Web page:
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J. Peter Burkholder, AM'80, PhD'83, All Made of Tunes: Charles Ives and the Uses of Musical Borrowing (Yale University Press). Burkholder identifies different kinds of "quotations" in Ives's music; explores the musical, aesthetic, and psychological motivations behind those borrowings; and shows the techniques and effects that characterize them.
Larry W. Smolucha, MFA'78, AM'92, The Visual Arts Companion (Prentice Hall). This handbook for beginning art students and non-art majors explains the principal art-making techniques, provides an illustrated historical outline of Western art, and introduces Native American, Asian, and African art.
Sharon Sloan Fiffer and Steve Fiffer, JD'76, editors, Home: American Writers Remember Rooms of Their Own (Pantheon Books). Eighteen contemporary American writers, including Henry Louis Gates, Jr., and Jane Smiley, create a "home" built by essays--each about a different room, real or imagined. Together, they examine the ideals and realities of family, childhood, community, and shelter.
Norman L. Macht, PhB'47, Clarence Thomas: Supreme Court Justice (Chelsea House Publishers). Macht describes Thomas's life and the evolution of his philosophy.
Sam Meyer, AM'49, Paradoxes of Fame: The Francis Scott Key Story (Eastwind Publishing). Meyer's history of the man who wrote the words to "The Star-spangled Banner" also explores his roles as a lawyer, Episcopalian, and diplomat.
Megan Whalen Turner, AB'87, Instead of Three Wishes (Greenwillow Books). Turner's story collection reveals the magic in everyday life: a small town overrun with tourists after a leprechaun sighting, a hooligan forced to see himself through others' eyes, and, in the title story, a girl who isn't interested in wishes granted by an elf prince in a business suit.
Don H. Bialostosky, AB'69, AM'73, PhD'77, and Lawrence D. Needham, editors, Rhetorical Traditions and British Romantic Literature (Indiana University Press). These essays argue that although the status of classical rhetoric declined during the 19th century, Romantic writers nevertheless drew upon sophistic, classical, biblical, and Enlightenment rhetorical traditions.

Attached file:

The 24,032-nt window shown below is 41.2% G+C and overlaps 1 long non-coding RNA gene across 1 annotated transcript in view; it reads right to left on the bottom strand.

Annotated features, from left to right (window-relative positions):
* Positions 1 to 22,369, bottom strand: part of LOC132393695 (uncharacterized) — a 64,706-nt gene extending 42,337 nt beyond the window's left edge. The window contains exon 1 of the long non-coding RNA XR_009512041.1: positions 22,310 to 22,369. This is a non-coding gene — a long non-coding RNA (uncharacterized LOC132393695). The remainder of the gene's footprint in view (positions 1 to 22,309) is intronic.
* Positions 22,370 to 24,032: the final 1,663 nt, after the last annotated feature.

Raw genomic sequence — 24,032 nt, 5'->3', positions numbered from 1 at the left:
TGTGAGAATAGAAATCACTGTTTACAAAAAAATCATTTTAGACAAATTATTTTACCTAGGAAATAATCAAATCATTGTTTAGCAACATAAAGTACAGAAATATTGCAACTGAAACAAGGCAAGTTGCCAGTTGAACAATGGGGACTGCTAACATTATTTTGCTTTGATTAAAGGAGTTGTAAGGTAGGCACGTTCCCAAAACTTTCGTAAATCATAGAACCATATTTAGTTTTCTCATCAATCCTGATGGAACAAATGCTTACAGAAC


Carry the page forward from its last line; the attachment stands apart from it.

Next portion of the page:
Thomas E. Connolly, AM'47, PhD'51, A Neo-Aristotelian and Joycean Theory of Poetric Forms (The Edwin Mellen Press). Dedicated to the memory of Ronald S. Crane, former U of C English department chair, this book advances a theory of poetic forms encompassing poetry's six modes: lyric, narrative, dramatic, expository, descriptive, and argumentative. Connolly's theory combines Artistotle's four-part method of describing classical tragedy with Joyce's aesthetic theory as expressed in A Portrait of the Artist as a Young Man.
Daniel Tiffany, AM'84, PhD'90, Radio Corpse: Imagism and the Cryptaesthetic of Ezra Pound (Harvard University Press). Offering a fundamental revision of Imagism, Tiffany establishes a continuum between what Pound called the "corpse language" of late Victorian poetry and a conception of the image that borrows "radioactive" qualities from the discovery of radium and the development of radiography. Tiffany argues that the cadaverous and radiological properties of the image culminate in Pound's fascist radio broadcasts during WWII.
Robert T. Blackburn, SB'47, SM'48, PhD'53, and Janet H. Lawrence, Faculty at Work: Motivation, Expectation, Satisfaction (Johns Hopkins University Press). Analyzing how faculty spend their time and why, the authors examine the crucial ways in which faculty and administrative views of the academic workplace differ--and what these differing views imply.
David T. Hansen, AB'76, PhD'90, The Call to Teach (Teachers College Press). Based on research in middle- and high-school classrooms, Hansen's book shows how a sense of calling helps teachers to combine personal fulfillment with public service.